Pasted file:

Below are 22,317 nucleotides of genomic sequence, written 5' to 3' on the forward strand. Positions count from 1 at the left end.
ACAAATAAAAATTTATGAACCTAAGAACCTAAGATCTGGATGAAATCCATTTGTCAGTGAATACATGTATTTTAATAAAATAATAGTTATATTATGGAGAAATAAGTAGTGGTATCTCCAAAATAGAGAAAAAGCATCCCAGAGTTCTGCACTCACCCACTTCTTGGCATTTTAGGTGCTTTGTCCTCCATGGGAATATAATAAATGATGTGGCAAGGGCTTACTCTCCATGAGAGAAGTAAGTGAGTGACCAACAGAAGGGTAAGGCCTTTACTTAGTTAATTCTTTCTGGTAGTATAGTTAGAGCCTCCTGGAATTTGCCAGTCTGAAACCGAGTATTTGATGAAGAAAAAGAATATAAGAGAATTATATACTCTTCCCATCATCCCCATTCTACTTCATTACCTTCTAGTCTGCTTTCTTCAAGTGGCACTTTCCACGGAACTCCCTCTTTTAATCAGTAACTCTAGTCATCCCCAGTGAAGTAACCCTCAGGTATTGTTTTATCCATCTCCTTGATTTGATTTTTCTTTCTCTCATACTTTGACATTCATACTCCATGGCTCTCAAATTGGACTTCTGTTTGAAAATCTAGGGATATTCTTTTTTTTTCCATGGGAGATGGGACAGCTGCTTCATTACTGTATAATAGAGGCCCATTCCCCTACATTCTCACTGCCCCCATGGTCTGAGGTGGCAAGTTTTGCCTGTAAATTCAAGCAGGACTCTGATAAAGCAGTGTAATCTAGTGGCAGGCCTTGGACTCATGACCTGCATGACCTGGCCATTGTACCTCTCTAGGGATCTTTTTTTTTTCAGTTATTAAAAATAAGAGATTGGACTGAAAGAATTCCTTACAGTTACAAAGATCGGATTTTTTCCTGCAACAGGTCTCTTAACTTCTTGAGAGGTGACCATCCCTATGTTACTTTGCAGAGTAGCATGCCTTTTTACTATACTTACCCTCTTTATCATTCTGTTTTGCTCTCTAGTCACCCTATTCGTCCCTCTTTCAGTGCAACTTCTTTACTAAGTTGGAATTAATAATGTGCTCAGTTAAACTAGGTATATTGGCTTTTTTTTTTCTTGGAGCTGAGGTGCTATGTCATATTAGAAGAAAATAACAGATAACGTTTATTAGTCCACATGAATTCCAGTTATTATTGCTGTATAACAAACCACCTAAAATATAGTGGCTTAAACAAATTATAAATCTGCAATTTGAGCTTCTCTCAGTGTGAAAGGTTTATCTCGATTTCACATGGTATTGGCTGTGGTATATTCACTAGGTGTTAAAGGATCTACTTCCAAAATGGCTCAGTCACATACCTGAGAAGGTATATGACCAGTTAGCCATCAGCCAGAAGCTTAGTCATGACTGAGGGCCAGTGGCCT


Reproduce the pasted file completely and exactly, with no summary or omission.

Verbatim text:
Below are 22,317 nucleotides of genomic sequence, written 5' to 3' on the forward strand. Positions count from 1 at the left end.
ACAAATAAAAATTTATGAACCTAAGAACCTAAGATCTGGATGAAATCCATTTGTCAGTGAATACATGTATTTTAATAAAATAATAGTTATATTATGGAGAAATAAGTAGTGGTATCTCCAAAATAGAGAAAAAGCATCCCAGAGTTCTGCACTCACCCACTTCTTGGCATTTTAGGTGCTTTGTCCTCCATGGGAATATAATAAATGATGTGGCAAGGGCTTACTCTCCATGAGAGAAGTAAGTGAGTGACCAACAGAAGGGTAAGGCCTTTACTTAGTTAATTCTTTCTGGTAGTATAGTTAGAGCCTCCTGGAATTTGCCAGTCTGAAACCGAGTATTTGATGAAGAAAAAGAATATAAGAGAATTATATACTCTTCCCATCATCCCCATTCTACTTCATTACCTTCTAGTCTGCTTTCTTCAAGTGGCACTTTCCACGGAACTCCCTCTTTTAATCAGTAACTCTAGTCATCCCCAGTGAAGTAACCCTCAGGTATTGTTTTATCCATCTCCTTGATTTGATTTTTCTTTCTCTCATACTTTGACATTCATACTCCATGGCTCTCAAATTGGACTTCTGTTTGAAAATCTAGGGATATTCTTTTTTTTTCCATGGGAGATGGGACAGCTGCTTCATTACTGTATAATAGAGGCCCATTCCCCTACATTCTCACTGCCCCCATGGTCTGAGGTGGCAAGTTTTGCCTGTAAATTCAAGCAGGACTCTGATAAAGCAGTGTAATCTAGTGGCAGGCCTTGGACTCATGACCTGCATGACCTGGCCATTGTACCTCTCTAGGGATCTTTTTTTTTTCAGTTATTAAAAATAAGAGATTGGACTGAAAGAATTCCTTACAGTTACAAAGATCGGATTTTTTCCTGCAACAGGTCTCTTAACTTCTTGAGAGGTGACCATCCCTATGTTACTTTGCAGAGTAGCATGCCTTTTTACTATACTTACCCTCTTTATCATTCTGTTTTGCTCTCTAGTCACCCTATTCGTCCCTCTTTCAGTGCAACTTCTTTACTAAGTTGGAATTAATAATGTGCTCAGTTAAACTAGGTATATTGGCTTTTTTTTTTCTTGGAGCTGAGGTGCTATGTCATATTAGAAGAAAATAACAGATAACGTTTATTAGTCCACATGAATTCCAGTTATTATTGCTGTATAACAAACCACCTAAAATATAGTGGCTTAAACAAATTATAAATCTGCAATTTGAGCTTCTCTCAGTGTGAAAGGTTTATCTCGATTTCACATGGTATTGGCTGTGGTATATTCACTAGGTGTTAAAGGATCTACTTCCAAAATGGCTCAGTCACATACCTGAGAAGGTATATGACCAGTTAGCCATCAGCCAGAAGCTTAGTCATGACTGAGGGCCAGTGGCCT